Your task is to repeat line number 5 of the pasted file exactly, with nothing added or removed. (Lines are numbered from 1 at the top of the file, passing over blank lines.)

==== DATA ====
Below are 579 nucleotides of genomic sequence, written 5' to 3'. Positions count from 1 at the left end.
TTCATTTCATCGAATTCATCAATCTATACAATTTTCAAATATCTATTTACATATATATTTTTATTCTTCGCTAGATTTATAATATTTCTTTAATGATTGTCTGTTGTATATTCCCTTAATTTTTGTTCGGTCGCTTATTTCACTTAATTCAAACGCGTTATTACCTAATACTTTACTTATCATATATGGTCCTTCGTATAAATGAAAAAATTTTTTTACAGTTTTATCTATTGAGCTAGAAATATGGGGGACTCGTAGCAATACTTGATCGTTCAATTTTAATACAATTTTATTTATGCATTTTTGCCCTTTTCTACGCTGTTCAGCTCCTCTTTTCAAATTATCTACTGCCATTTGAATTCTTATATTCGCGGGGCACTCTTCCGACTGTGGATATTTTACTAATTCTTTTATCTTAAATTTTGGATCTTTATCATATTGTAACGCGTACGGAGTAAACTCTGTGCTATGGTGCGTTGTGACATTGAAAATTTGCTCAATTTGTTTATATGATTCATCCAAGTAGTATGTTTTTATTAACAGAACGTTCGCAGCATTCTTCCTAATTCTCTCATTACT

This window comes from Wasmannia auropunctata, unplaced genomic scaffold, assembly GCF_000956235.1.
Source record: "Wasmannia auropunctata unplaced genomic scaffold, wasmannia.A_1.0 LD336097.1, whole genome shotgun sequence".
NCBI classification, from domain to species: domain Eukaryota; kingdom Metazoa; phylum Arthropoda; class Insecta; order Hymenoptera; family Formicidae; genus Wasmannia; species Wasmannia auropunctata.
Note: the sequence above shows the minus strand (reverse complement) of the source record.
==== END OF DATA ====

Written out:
NCBI classification, from domain to species: domain Eukaryota; kingdom Metazoa; phylum Arthropoda; class Insecta; order Hymenoptera; family Formicidae; genus Wasmannia; species Wasmannia auropunctata.